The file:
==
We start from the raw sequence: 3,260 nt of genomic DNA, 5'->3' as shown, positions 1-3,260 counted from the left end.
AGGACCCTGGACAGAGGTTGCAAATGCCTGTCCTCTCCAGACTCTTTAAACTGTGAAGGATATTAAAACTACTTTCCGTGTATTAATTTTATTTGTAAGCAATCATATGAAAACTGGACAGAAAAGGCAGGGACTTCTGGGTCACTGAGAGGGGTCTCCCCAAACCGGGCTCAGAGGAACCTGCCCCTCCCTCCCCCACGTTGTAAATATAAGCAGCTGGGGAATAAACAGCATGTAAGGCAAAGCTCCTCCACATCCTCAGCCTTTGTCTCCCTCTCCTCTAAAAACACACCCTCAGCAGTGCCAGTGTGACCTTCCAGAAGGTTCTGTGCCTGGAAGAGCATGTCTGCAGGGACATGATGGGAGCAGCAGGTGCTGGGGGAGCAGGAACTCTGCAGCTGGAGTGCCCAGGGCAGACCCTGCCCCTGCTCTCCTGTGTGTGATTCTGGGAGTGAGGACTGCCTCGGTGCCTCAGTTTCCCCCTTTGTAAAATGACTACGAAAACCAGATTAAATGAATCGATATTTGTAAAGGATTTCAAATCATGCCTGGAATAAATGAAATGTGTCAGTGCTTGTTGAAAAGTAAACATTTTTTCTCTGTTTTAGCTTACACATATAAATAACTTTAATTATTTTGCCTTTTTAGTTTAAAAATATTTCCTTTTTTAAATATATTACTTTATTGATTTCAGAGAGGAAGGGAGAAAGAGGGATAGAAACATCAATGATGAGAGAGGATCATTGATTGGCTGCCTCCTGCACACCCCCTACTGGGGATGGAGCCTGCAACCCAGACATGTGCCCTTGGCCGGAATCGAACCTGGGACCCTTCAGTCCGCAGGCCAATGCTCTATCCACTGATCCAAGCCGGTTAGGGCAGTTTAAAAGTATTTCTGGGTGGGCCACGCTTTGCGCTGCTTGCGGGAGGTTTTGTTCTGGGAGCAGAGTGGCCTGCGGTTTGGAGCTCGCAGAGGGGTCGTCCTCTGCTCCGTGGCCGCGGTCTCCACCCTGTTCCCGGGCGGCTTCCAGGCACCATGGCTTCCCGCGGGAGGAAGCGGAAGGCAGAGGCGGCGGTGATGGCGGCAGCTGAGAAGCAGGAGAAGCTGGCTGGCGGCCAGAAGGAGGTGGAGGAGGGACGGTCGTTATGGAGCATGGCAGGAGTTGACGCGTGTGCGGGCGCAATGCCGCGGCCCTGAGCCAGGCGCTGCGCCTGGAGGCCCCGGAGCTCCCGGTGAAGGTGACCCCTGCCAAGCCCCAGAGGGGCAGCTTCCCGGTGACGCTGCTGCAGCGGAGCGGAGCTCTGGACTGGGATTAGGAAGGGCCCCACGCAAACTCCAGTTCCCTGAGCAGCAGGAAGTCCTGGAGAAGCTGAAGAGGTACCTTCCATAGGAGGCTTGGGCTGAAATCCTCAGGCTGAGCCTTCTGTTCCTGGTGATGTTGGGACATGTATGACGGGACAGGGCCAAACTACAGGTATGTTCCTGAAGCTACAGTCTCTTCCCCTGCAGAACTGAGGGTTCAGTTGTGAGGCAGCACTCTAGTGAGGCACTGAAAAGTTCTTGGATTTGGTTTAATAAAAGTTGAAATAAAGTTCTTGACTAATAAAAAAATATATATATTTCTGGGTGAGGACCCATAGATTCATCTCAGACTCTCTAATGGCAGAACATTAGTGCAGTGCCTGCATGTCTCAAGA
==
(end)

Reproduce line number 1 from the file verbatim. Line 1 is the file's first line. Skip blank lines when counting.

We start from the raw sequence: 3,260 nt of genomic DNA, 5'->3' as shown, positions 1-3,260 counted from the left end.